'There can't be any dispute': Elizabeth Warren says US voters must beat Trump 'bigly' in November
Elizabeth Warren (Chip Somodevilla::AFP)

On the heels of a debate in which Vice President Mike Pence joined President Donald Trump in refusing to commit to a peaceful transfer of power if they lose the November election, Sen. Elizabeth Warren on Thursday emphasized the importance of beating the Republicans "bigly."


The Massachusetts Democrat and former presidential candidate, who is now backing Vice President Joe Biden and his running mate Sen. Kamala Harris (D-Calif.) in their bid to oust Trump and Pence, discussed the contest and concerns about the current administration live on MSNBC.

"This is a reminder of who Donald Trump is and who Mike Pence has signed up to play second fiddle to," Warren told host Joe Scarborough about them declining to say they will peacefully pass the reins if Biden and Harris are victorious in the race, for which early in-person and mail-in voting has already started.

After expressing alarm about the damage that the Trump administration has done so far to American democratic institutions during the president's first term, the senator stressed the significance of what happens over the next couple weeks until November 3—this year's official Election Day.

"We can't just afford to beat him by a little bit. We need to beat him—as Trump would say—bigly, because there can't be any dispute," Warren warned. "Because he is the man who will dispute it if he has the tiniest shred of anything that he can hold on to."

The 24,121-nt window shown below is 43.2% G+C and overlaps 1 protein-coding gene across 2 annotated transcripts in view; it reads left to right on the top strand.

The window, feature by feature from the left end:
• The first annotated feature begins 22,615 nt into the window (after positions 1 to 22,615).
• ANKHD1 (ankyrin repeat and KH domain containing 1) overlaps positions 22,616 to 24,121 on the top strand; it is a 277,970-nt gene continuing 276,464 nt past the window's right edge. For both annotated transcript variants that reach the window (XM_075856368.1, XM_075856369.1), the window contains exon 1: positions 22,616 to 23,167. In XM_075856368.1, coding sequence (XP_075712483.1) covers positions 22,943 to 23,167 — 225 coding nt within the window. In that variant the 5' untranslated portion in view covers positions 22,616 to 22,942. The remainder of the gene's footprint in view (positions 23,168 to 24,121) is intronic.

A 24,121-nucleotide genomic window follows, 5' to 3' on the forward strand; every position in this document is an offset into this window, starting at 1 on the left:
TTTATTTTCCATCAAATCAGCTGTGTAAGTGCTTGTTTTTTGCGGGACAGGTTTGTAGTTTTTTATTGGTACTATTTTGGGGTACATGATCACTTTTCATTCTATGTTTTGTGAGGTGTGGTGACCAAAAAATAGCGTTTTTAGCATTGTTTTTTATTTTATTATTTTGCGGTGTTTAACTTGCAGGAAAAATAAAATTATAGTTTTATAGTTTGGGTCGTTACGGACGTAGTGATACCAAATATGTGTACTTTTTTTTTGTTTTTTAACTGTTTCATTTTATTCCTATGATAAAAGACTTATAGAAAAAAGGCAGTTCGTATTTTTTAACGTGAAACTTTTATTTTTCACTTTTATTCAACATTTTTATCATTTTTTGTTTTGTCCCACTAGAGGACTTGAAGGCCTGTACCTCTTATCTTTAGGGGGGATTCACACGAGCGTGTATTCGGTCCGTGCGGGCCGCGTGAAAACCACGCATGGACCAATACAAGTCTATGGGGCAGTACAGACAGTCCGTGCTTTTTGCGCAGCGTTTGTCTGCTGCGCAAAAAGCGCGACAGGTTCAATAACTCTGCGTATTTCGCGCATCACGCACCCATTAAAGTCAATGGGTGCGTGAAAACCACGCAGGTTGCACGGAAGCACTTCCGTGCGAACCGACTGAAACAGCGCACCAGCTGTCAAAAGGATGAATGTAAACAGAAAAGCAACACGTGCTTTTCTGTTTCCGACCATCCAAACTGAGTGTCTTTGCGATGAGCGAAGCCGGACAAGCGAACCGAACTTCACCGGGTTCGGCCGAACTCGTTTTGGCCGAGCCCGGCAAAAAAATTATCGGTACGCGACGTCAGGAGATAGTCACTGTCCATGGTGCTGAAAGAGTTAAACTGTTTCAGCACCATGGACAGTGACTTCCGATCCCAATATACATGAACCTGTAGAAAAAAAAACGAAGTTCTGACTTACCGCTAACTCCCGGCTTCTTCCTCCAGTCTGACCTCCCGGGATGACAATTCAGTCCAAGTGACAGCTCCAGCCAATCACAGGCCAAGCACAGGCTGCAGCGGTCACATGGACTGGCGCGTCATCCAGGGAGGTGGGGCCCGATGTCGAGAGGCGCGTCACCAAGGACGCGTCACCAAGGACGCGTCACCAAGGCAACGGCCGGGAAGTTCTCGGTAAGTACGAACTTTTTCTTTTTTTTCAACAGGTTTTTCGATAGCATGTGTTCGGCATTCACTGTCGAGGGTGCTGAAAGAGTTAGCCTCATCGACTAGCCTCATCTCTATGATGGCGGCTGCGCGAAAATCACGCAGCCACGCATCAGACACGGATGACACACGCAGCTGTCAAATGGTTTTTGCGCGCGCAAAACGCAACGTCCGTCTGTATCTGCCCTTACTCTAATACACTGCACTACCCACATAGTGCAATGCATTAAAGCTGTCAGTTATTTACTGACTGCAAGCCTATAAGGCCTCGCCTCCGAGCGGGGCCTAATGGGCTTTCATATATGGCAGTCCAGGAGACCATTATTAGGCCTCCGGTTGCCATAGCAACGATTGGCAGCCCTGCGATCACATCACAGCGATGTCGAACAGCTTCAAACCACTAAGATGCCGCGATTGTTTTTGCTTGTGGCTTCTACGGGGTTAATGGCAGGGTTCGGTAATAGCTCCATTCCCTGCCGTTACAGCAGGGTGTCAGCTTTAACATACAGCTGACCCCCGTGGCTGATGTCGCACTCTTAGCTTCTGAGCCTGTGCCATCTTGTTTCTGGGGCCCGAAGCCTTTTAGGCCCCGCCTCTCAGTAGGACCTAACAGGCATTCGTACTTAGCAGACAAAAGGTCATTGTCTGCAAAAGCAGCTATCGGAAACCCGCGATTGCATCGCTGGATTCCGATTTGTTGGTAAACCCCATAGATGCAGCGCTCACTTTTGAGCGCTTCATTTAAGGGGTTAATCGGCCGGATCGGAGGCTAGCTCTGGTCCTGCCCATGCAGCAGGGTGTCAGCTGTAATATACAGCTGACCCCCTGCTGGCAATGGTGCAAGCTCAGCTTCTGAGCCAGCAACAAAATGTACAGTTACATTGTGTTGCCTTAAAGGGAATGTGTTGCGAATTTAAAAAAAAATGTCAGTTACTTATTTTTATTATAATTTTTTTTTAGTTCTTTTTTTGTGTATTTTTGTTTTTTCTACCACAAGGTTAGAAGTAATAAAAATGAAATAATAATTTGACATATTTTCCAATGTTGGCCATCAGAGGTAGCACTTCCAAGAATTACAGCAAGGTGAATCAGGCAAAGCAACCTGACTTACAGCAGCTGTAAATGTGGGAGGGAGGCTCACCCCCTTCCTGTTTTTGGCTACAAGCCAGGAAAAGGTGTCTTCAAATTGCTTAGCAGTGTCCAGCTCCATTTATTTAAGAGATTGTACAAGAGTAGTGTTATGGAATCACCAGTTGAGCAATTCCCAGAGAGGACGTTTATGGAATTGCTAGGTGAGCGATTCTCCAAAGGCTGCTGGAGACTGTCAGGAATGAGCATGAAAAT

"This has to be one of those elections where we all get out and vote not only for the candidate that we care about," she said, "but get out and vote for our democracy."

While Warren urged Americans to participate in the election—and encourage others to do so—Trump decided that he wouldn't participate in the debate between him and Biden planned for next week, after the Commission on Presidential Debates announced the event would be held virtually due to the president's Covid-19 diagnosis.

CNN reported that Trump's campaign manager Bill Stepien accused the commission of "unilaterally canceling an in-person debate" to help Biden and said the president will instead hold a rally. Trump announced last week that he tested positive for Covid-19. He returned to the White House Monday after spending three nights in the hospital.

The ongoing pandemic is already driving a significant increase in early voting. According to Michael McDonald, a political science professor at the University of Florida who runs the U.S. Elections Project, at least six million Americans had cast ballots for the general election as of Thursday morning.

As Trump has repeatedly indicated over the past several months that he may not accept the election results if he is defeated, progressive advocacy organizations have pushed Americans to vote early—and in person, if possible, given concerns about mail delivery delays resulting from changes implemented by Postmaster General Louis DeJoy, a Trump megadonor.

More than 100 advocacy groups and labor unions have also recently come together to create the Protect the Results coalition, working to get out the vote and vowing to mobilize if the president won't accept a loss. Last week, organizers with four major youth organizations similarly launched #CountOnUs, promising to fight back if Trump tries to steal the election.

"So I'm excited to link arms with these other powerful organizations of young people ahead of the election, because this one will determine so much about our future," said Marie Rattigan of Dream Defenders, one of the youth groups. "Together, we're going to vote and organize like our communities and planet are at stake, because they are."